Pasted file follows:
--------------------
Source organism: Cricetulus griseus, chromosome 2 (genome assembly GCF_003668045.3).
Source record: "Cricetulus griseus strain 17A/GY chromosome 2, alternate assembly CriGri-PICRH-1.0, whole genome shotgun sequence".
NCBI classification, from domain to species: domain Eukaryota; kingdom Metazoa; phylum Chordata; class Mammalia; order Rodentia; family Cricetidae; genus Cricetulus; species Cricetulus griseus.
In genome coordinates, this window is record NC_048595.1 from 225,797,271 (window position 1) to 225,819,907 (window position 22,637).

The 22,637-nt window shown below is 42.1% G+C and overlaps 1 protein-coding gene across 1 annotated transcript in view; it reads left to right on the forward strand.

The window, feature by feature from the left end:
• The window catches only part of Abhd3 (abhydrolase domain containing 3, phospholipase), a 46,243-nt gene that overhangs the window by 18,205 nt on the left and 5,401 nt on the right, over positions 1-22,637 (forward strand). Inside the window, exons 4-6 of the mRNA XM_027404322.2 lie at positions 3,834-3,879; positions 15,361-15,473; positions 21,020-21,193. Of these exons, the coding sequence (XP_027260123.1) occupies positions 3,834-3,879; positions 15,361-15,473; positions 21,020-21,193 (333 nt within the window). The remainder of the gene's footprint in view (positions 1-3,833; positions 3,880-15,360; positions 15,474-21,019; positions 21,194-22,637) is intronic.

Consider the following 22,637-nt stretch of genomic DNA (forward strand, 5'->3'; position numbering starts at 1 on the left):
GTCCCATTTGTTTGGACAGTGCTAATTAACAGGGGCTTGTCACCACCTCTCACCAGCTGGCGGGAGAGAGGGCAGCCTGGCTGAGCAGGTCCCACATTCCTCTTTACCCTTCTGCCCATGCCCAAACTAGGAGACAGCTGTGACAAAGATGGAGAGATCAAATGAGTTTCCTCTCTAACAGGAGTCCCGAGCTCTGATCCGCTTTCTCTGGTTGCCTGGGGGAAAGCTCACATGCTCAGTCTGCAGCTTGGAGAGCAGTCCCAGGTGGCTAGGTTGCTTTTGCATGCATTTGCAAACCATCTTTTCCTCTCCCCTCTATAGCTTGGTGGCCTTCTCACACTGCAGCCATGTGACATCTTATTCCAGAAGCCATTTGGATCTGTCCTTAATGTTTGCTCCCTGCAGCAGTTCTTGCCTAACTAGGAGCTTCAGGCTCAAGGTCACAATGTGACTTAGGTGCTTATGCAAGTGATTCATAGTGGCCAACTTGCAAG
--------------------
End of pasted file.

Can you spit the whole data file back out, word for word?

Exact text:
Source organism: Cricetulus griseus, chromosome 2 (genome assembly GCF_003668045.3).
Source record: "Cricetulus griseus strain 17A/GY chromosome 2, alternate assembly CriGri-PICRH-1.0, whole genome shotgun sequence".
NCBI classification, from domain to species: domain Eukaryota; kingdom Metazoa; phylum Chordata; class Mammalia; order Rodentia; family Cricetidae; genus Cricetulus; species Cricetulus griseus.
In genome coordinates, this window is record NC_048595.1 from 225,797,271 (window position 1) to 225,819,907 (window position 22,637).

The 22,637-nt window shown below is 42.1% G+C and overlaps 1 protein-coding gene across 1 annotated transcript in view; it reads left to right on the forward strand.

The window, feature by feature from the left end:
• The window catches only part of Abhd3 (abhydrolase domain containing 3, phospholipase), a 46,243-nt gene that overhangs the window by 18,205 nt on the left and 5,401 nt on the right, over positions 1-22,637 (forward strand). Inside the window, exons 4-6 of the mRNA XM_027404322.2 lie at positions 3,834-3,879; positions 15,361-15,473; positions 21,020-21,193. Of these exons, the coding sequence (XP_027260123.1) occupies positions 3,834-3,879; positions 15,361-15,473; positions 21,020-21,193 (333 nt within the window). The remainder of the gene's footprint in view (positions 1-3,833; positions 3,880-15,360; positions 15,474-21,019; positions 21,194-22,637) is intronic.

Consider the following 22,637-nt stretch of genomic DNA (forward strand, 5'->3'; position numbering starts at 1 on the left):
GTCCCATTTGTTTGGACAGTGCTAATTAACAGGGGCTTGTCACCACCTCTCACCAGCTGGCGGGAGAGAGGGCAGCCTGGCTGAGCAGGTCCCACATTCCTCTTTACCCTTCTGCCCATGCCCAAACTAGGAGACAGCTGTGACAAAGATGGAGAGATCAAATGAGTTTCCTCTCTAACAGGAGTCCCGAGCTCTGATCCGCTTTCTCTGGTTGCCTGGGGGAAAGCTCACATGCTCAGTCTGCAGCTTGGAGAGCAGTCCCAGGTGGCTAGGTTGCTTTTGCATGCATTTGCAAACCATCTTTTCCTCTCCCCTCTATAGCTTGGTGGCCTTCTCACACTGCAGCCATGTGACATCTTATTCCAGAAGCCATTTGGATCTGTCCTTAATGTTTGCTCCCTGCAGCAGTTCTTGCCTAACTAGGAGCTTCAGGCTCAAGGTCACAATGTGACTTAGGTGCTTATGCAAGTGATTCATAGTGGCCAACTTGCAAG